Farmers employing staff or casual workers will have to demonstrate they are abiding by modern slavery rules under plans for the Red Tractor assurance scheme.
Proposals due to be revealed next month will see the Red Tractor scheme extended to cover additional employee welfare and environmental standards – with an increasing focus on best practice in the workplace.
Up to 13,000 people are exploited annually in UK food and farming, according to the Gangmasters and Labour Abuse Authority.
The Modern Slavery Act requires companies with a turnover of more than £36m to produce an annual statement setting out the steps taken to ensure there is no slavery or human trafficking in their business and supply chains.
Although most UK farms are below the £36m threshold, Red Tractor chief executive Jim Moseley said bigger food processors and retailers were increasingly looking to ensure their suppliers – including farmers – are acting responsibly.
“Inevitably, at some point those demands are going to come down even to the smallest farms,” Mr Moseley told Farmers Weekly.
“Red Tractor certification could demonstrate that growers and livestock producers were complying with the law.
“If we don’t, then it would be our concern that some of those larger global companies will actually come with their requirements and approaches to agriculture, which will not be bespoke – and they might be very heavy and difficult to to complete.”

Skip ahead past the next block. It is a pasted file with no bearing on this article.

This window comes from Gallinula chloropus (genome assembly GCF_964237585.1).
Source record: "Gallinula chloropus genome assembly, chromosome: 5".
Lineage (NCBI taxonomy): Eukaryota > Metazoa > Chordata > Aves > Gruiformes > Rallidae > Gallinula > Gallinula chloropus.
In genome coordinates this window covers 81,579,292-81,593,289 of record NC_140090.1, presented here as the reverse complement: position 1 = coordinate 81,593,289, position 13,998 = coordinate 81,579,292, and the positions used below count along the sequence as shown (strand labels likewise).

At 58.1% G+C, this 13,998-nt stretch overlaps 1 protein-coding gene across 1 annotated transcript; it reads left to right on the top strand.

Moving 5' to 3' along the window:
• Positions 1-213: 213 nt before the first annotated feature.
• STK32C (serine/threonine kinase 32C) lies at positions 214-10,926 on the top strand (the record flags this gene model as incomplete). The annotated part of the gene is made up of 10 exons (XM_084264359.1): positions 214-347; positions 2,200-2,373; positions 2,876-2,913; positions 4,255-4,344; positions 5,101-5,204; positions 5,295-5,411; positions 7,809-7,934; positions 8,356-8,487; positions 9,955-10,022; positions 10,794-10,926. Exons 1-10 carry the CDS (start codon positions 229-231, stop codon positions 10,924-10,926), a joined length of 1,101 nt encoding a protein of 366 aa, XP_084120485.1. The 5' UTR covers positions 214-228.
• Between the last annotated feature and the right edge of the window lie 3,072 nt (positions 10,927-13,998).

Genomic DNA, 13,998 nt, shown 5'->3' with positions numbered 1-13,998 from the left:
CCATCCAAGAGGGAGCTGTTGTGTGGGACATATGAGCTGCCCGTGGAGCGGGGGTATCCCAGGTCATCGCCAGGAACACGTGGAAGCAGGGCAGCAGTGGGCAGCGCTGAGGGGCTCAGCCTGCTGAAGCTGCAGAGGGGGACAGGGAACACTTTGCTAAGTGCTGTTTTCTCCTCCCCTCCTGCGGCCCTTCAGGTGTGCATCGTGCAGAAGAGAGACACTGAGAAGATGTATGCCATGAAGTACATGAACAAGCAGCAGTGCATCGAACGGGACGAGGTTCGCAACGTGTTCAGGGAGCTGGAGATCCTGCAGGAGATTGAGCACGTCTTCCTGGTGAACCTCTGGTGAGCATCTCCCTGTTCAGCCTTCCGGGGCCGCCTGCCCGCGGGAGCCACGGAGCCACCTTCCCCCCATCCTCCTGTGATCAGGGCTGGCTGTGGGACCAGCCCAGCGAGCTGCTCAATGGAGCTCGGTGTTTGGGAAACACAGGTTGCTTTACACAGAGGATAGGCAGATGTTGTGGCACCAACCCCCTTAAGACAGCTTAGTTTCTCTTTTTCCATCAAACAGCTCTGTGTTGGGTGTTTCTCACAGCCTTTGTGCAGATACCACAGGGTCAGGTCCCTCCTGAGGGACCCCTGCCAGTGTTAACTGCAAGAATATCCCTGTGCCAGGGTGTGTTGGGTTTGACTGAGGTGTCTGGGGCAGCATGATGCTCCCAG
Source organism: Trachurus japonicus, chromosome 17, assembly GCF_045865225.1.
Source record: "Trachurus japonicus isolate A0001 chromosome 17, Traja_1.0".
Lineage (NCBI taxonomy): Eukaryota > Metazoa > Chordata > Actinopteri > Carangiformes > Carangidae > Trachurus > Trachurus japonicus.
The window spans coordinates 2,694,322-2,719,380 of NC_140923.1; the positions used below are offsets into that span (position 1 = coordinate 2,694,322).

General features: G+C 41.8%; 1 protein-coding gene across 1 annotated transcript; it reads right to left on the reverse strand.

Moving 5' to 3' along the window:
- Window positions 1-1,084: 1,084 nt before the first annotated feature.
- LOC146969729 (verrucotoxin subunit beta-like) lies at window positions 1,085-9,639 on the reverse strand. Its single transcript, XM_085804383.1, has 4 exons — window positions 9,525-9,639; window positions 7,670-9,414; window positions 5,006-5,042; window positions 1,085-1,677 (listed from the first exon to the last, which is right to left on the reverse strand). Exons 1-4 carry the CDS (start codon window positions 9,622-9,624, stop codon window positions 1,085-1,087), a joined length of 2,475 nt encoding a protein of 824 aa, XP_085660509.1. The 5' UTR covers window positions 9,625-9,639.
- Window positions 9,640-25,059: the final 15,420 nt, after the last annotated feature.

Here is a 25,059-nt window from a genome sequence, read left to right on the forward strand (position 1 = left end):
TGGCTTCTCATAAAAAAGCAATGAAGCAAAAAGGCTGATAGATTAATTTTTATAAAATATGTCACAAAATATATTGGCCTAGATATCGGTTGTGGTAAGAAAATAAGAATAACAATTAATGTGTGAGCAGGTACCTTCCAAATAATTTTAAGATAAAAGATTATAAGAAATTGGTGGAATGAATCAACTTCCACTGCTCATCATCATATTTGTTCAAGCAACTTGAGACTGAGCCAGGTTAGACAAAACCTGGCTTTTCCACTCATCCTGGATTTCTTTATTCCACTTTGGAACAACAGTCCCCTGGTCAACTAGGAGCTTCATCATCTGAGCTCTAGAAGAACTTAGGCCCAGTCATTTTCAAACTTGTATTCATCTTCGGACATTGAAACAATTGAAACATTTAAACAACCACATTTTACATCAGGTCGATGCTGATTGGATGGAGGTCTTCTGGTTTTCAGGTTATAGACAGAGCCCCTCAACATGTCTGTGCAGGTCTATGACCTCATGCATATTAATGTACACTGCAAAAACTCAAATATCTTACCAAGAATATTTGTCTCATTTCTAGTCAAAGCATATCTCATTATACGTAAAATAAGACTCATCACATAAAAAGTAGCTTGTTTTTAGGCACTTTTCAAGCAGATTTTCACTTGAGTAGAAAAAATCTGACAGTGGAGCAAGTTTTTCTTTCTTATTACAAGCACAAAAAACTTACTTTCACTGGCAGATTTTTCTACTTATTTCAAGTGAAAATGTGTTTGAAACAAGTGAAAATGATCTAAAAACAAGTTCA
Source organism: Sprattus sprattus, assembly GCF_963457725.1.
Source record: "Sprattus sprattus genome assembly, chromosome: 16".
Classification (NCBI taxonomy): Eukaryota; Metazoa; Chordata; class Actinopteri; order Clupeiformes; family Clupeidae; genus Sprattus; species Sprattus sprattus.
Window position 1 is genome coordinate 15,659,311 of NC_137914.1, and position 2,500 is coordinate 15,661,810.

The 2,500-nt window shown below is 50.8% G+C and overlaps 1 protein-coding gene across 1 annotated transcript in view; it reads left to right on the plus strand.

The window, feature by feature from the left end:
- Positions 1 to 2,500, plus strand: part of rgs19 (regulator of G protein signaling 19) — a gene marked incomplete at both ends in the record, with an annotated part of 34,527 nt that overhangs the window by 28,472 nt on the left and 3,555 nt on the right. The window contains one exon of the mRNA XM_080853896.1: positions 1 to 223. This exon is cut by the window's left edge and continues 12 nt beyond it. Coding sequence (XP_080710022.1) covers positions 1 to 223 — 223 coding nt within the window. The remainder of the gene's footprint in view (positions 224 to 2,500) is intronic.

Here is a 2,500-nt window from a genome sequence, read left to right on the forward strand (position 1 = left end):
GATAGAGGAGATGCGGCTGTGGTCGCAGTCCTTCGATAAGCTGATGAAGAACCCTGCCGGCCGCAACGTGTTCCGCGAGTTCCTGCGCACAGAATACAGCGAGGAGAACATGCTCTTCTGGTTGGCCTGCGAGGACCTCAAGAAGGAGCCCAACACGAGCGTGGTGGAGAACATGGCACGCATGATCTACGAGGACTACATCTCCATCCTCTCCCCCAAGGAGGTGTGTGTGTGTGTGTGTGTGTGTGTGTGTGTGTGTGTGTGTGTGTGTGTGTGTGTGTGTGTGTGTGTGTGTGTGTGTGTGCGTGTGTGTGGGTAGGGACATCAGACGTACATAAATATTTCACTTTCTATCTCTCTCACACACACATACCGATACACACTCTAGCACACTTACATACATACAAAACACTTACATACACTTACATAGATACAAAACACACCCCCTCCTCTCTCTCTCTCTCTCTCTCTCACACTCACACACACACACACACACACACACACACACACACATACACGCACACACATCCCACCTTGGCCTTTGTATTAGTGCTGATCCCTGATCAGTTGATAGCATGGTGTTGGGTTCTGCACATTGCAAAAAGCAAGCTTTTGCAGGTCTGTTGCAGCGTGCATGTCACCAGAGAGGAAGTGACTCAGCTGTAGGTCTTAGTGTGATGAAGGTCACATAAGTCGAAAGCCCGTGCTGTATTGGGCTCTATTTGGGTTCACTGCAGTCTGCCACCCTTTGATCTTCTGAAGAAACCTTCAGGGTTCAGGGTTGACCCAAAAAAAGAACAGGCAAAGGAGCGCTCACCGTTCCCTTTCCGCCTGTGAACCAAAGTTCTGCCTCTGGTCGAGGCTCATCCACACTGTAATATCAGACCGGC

Revised Red Tractor standards will also highlight the importance of health and safety.
Agriculture is one of the most dangerous UK sectors, with a workplace fatality rate some 18 times higher than the all-industry average.
Worker welfare standards are already in place for the fresh produce sector.
These cover health and safety, staff training, suitable accommodation and protection for employees undertaking high-risk activities.
Farming employs 1% of the UK workforce but accounts for one in five workplace fatalities.
Mr Moseley said Red Tractor could play an important role in raising awareness of on-farm health and safety.
He added: “The whole industry has got to address this issue.”
Earlier this month, the Human Trafficking Foundation warned that agriculture was among the sectors likely to see an increase in modern slavery unless the government took swift action to “plug glaring gaps” in Britain’s border control system post-Brexit.
Sara Thornton, the UK’s Independent Anti-Slavery Commissioner, said: “Considerable changes to the rules on EU migrants working in the UK are not widely understood and there is a real risk of labour abuse and exploitation.”
Standards under review include:
Environmental protection Standards are likely to be extended to reflect changes in farming rules for water, and to demonstrate that agriculture is taking its responsibilities seriously.
Bull calf euthanasia The routine culling of newborn dairy bull calves – already banned by some dairy processors – is expected to be phased out by the end of 2021.
Worker welfare Employee standards governing health and safety in place for the fresh produce sector are likely to be extended to cover other sectors.
Source: Farmers Weekly